Samsung will pay $90m to bring to an end lawsuits brought against it by 41 US states as a result of its role in a worldwide DRAM price-fixing cartel. It will also aid the plaintiffs in ongoing legal action against its co-conspirators.
Samsung, Elpida, Hynix and Infineon were all found guilty by the US Department of Justice of conspiring to set memory prices between July 1999 and June 2002. Together they coughed up over $730m in fines, Samsung agreeing in October 2005 to pay $300m.
Civil lawsuits followed. In May 2006, Samsung, Hynix and Infineon agreed to pay $160m to settle a class-action brought against them by individuals who claimed they were financially harmed by the alleged (in this case) conspiracy - in the civil suit, the three firms admitted no wrongdoing.
In July 2006, 34 US states took action against the companies fingered by the DoJ. Other states joined the case at a later date. It's this combined body that Samsung has now reached an accord with, New York Attorney General Andrew Cuomo said yesterday.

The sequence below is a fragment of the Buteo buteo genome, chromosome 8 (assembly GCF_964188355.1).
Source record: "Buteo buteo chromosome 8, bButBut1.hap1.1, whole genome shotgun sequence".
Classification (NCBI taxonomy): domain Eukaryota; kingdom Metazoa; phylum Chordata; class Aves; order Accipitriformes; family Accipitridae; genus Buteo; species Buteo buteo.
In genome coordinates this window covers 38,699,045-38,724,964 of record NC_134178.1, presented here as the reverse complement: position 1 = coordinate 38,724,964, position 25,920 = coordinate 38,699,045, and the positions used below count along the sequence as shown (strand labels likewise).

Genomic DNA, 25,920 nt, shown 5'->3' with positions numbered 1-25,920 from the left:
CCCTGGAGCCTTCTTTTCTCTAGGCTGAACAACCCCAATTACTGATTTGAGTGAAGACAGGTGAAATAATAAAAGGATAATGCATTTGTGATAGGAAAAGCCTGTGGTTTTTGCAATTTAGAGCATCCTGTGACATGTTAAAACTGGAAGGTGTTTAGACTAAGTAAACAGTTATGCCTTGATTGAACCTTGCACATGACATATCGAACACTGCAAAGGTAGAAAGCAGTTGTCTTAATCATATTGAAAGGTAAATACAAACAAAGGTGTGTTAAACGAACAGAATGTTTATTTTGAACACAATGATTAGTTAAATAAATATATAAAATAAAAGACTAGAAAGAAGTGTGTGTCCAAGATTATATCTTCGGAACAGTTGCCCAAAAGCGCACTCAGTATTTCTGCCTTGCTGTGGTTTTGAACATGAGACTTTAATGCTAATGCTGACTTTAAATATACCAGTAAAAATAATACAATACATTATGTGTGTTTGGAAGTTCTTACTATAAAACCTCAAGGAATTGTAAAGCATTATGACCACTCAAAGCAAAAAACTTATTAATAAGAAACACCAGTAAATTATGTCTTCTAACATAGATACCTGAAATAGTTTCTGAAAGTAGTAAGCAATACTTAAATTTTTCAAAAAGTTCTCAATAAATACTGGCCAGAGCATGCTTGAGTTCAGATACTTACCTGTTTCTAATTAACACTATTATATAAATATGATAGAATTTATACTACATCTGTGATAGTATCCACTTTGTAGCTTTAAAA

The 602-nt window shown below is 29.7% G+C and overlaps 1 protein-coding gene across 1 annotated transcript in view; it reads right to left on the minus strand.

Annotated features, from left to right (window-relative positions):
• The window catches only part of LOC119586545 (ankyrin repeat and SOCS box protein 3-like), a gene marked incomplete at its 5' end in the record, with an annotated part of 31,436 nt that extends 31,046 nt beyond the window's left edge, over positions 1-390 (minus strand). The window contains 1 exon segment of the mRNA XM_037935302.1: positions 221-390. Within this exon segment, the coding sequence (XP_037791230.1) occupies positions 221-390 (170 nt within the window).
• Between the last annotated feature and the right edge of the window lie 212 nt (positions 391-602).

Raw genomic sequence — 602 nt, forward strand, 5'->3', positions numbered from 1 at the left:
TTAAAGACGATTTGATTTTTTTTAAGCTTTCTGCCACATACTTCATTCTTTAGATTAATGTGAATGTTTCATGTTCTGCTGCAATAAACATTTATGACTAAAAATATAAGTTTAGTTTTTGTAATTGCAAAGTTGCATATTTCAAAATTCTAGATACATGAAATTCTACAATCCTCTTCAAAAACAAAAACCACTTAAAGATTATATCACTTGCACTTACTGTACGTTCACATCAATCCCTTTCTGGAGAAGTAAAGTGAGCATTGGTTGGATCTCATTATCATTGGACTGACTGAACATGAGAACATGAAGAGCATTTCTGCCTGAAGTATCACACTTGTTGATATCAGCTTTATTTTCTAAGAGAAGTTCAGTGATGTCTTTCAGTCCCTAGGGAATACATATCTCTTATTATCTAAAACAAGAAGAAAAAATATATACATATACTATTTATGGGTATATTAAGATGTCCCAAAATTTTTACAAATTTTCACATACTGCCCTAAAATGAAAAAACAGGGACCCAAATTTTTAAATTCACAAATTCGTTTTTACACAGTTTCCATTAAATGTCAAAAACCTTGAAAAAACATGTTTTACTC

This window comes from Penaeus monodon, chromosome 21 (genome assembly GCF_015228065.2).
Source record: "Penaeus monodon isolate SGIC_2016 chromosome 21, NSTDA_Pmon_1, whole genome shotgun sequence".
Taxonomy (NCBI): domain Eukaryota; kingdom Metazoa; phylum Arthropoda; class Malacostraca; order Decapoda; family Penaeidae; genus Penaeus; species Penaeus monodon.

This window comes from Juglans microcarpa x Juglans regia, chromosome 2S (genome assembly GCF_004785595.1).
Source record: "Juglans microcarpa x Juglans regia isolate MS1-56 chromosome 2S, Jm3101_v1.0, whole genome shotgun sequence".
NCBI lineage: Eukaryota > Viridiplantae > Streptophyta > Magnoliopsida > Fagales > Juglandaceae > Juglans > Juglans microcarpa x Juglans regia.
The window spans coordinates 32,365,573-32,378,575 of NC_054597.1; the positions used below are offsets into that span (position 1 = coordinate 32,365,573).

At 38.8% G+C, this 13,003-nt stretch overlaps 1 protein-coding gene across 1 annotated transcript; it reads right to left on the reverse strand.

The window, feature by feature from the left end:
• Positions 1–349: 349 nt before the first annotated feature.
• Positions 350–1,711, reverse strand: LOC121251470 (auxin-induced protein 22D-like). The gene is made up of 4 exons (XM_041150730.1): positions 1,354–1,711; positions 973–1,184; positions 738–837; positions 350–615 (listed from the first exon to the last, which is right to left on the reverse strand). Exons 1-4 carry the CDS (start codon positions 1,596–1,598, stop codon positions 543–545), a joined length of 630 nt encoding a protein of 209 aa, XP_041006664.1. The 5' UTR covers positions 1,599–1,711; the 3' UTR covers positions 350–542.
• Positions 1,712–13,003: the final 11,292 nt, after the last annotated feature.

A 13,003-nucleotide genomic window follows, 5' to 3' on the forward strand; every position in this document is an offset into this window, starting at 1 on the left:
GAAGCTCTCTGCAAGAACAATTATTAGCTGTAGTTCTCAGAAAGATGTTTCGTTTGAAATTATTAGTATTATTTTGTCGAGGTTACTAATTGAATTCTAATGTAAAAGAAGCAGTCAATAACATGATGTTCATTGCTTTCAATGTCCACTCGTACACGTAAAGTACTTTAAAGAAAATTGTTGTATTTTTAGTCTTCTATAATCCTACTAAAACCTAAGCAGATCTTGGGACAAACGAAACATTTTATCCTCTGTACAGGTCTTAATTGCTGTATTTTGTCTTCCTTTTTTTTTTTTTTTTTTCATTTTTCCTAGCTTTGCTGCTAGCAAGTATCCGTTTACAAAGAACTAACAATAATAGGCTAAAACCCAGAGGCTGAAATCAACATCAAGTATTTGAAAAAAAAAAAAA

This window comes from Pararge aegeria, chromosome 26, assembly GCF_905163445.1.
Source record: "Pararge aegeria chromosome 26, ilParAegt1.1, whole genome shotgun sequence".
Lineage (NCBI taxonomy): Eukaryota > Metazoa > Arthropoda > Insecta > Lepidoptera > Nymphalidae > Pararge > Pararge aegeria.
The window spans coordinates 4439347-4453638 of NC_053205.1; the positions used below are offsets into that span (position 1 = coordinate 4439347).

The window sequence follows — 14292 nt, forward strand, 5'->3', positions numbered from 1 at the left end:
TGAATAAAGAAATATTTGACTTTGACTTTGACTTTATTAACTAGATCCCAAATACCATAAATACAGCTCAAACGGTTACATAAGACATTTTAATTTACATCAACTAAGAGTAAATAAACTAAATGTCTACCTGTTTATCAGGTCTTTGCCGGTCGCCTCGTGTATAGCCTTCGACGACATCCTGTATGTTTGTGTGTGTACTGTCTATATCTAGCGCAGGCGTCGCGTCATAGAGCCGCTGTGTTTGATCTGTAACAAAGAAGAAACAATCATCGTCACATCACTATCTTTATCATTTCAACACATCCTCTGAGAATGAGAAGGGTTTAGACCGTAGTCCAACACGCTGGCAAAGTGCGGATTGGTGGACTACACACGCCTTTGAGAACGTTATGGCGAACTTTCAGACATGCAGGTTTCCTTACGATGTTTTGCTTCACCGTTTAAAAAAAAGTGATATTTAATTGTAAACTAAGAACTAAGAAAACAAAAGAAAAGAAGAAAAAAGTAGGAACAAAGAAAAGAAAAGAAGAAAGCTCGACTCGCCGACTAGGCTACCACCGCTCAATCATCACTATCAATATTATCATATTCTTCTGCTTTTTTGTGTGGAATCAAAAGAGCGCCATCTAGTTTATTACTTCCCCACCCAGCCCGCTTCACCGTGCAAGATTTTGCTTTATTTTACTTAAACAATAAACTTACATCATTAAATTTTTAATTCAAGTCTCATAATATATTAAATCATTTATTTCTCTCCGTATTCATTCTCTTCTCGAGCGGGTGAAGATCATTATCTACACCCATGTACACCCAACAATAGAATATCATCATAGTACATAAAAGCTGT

The states' lawsuit also names Micron, Infineon, Elpida and Hynix. Only Micron, the only US company claimed to have taken part in the conspiracy, avoided punitive fines from the DoJ, by admitting its involvement - or, rather, the involvement of some company executives - and agreeing to help the DoJ further its case against the other firms.